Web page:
When it comes to adapting, we humans rank high on the list, maybe even the top tier. Often, we are assisted by technology of some sort. This is especially true of adapting to various physical environments. However, we don’t always fare well when it comes to psychological changes (there is plenty here to evaluate, but not in this post).
There is a common flying bird in our region which is extremely adaptable to the environment. This fowl is the Canadian Goose.She has little to no fear of people or vehicles or even dogs.
Recently, while on an errand, we stopped at a local department store called KOHL’S. To our astonishment, there was a mother goose resting in a mulch bed less than twenty feet from the main doors where hundreds of people pass by every day. What was she doing there?
Nesting, of course !
She didn’t flinch when we stopped to gawk at her and her four eggs. Glad the male wasn’t around or he would have tried to run us off…they can be a bit cantankerous.
Ten days later we stopped by the same storeand she was still there nesting. The only difference was found beneath her. No longer eggs, but four developing goslings !
Go figure, we didn’t know this store even had birds !
While in Puerto Vallarta, we participated in one of the most wonderful, worthwhile and fun Eco-system projects imaginable…the releasing of Olive ridley sea turtles!
Cute, isn’t he (or she)? In brief detail, here is what takes place. For months prior to December the females come ashore to bury their eggs (called clutches) and then return to the ocean. A clutch can have anywhere from fifty to two hundred eggs. Average is around 125 eggs per clutch. The Olive ridley is listed as vulnerable whereas it’s cousin the Kemp ridley (Atlantic ocean turtle) is on the endangered list. Both turtles lay their eggs in the same beaches where they were born…some 13 years after birth. Isn’t God’s design grand?!
Biologists comb the beaches at night (when most mothers come ashore) and find the clutch hole covered with sand. The biologist then digs up the eggs and places them in a container and reburies them in a secured fenced area set aside for this purpose. Each clutch of eggs has a marker telling the date found, quantity and expected date to hatch (average is 45 days). The enclosed area looks like a cemetery with rows of markers. But instead of death, there will be life. We stayed at a Marriott hotel which has been participating in this effort for fifteen years. In fact, all across the globe, Marriott does similar rescues where endangered species abound.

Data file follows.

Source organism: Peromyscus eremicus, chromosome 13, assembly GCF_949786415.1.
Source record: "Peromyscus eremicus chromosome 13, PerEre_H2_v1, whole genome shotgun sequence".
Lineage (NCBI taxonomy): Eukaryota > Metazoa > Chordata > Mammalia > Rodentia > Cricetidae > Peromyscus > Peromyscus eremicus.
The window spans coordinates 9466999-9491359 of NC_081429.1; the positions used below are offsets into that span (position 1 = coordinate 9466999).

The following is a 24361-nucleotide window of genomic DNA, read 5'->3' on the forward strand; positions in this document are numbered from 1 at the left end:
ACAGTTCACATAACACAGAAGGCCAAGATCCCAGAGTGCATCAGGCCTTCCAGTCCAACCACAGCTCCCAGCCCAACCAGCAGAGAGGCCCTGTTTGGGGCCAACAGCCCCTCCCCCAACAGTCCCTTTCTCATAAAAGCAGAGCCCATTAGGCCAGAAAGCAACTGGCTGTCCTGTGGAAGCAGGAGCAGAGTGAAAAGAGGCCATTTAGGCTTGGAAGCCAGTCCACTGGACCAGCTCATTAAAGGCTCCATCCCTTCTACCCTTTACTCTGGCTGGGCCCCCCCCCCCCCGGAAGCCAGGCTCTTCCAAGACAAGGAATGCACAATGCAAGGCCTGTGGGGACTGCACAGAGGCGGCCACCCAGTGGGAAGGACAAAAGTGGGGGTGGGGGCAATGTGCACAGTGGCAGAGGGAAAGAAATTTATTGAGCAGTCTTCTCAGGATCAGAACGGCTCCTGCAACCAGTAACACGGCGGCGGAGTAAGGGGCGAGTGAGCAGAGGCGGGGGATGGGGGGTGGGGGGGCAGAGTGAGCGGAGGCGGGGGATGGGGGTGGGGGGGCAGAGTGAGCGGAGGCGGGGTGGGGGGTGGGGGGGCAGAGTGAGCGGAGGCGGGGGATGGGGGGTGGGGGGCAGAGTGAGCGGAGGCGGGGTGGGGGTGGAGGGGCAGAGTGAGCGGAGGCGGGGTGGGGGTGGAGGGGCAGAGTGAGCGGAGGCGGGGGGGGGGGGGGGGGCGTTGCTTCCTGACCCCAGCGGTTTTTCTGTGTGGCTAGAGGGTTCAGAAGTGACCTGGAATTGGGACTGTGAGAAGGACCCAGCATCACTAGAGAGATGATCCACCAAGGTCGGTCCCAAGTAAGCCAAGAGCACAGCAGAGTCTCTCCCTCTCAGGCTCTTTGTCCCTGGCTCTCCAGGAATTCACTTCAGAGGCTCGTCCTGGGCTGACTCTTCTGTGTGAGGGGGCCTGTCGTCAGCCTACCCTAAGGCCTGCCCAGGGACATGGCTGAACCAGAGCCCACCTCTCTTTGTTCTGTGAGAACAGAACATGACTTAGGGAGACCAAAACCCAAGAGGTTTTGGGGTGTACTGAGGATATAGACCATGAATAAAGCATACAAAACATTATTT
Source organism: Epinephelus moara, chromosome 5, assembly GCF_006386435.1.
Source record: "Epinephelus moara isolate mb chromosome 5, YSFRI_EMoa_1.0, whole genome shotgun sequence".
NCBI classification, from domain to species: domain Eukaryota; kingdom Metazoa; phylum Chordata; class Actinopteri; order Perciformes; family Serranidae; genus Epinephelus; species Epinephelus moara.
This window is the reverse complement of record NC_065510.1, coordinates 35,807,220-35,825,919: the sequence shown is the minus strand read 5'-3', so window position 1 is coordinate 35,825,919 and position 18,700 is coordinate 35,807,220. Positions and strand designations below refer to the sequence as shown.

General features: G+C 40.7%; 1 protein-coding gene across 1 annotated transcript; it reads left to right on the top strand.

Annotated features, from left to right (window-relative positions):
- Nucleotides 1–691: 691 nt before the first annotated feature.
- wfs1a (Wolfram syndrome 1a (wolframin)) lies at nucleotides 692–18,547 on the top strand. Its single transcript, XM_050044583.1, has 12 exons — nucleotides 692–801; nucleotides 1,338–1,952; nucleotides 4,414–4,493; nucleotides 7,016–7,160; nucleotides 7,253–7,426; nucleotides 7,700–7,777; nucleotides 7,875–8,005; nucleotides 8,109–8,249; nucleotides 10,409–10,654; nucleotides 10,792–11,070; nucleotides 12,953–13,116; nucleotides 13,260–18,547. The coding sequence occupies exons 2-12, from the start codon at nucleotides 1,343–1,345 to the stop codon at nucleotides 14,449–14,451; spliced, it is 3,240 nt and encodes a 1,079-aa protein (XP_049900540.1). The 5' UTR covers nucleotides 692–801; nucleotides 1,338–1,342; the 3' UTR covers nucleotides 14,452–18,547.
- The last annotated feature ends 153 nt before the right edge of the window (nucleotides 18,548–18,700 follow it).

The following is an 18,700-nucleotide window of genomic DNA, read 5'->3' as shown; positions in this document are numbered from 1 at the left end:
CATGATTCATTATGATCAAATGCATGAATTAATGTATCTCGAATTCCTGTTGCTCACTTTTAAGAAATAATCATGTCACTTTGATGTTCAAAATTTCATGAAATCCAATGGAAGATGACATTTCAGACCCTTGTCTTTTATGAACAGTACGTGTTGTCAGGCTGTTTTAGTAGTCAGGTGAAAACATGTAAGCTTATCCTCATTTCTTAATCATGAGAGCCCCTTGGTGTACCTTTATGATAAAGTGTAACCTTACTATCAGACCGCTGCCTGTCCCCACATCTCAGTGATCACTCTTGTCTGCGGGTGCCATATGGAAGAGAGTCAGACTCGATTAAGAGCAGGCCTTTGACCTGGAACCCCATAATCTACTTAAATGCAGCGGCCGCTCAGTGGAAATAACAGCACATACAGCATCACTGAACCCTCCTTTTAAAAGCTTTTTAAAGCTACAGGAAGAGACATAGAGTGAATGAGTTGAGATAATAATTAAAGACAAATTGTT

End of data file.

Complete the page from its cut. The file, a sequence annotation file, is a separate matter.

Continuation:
In America, only trained biologists can let the turtles go. They quarantine the nest and monitor it until the turtles hatch, and then they secure the path to the sea. Padre Island is one of the most highly populated areas for sea turtle eggs. Perhaps that is why in the USA the turtles on the Atlantic side are secured because they are endangered. I don’t know about the procedure along the Pacific beaches in America. Regardless, to hold one or two of these little guys in your hands and then let them and race (slowly) to the ocean is spell-binding. We are told only 2% of all sea turtles make it to adulthood which is at least ten years old. Some can live up to one hundred years. An average adult sea turtle can lay from one to three clutches per year. Times that by hundreds of thousands and the 2% doesn’t seem so minimal. Nevertheless, with man and nature vying for the same territory, endangerment is always a possibility. We are so grateful to Marriott for this program and for Mexico allowing anyone to participate. FYI-the sandy hands are a requirement. Before anyone can handle one of these little guys, they must scrub their hands with wet sand to eliminate any type of lotion or foreign substance from their hands.
How many do you think are in this large container?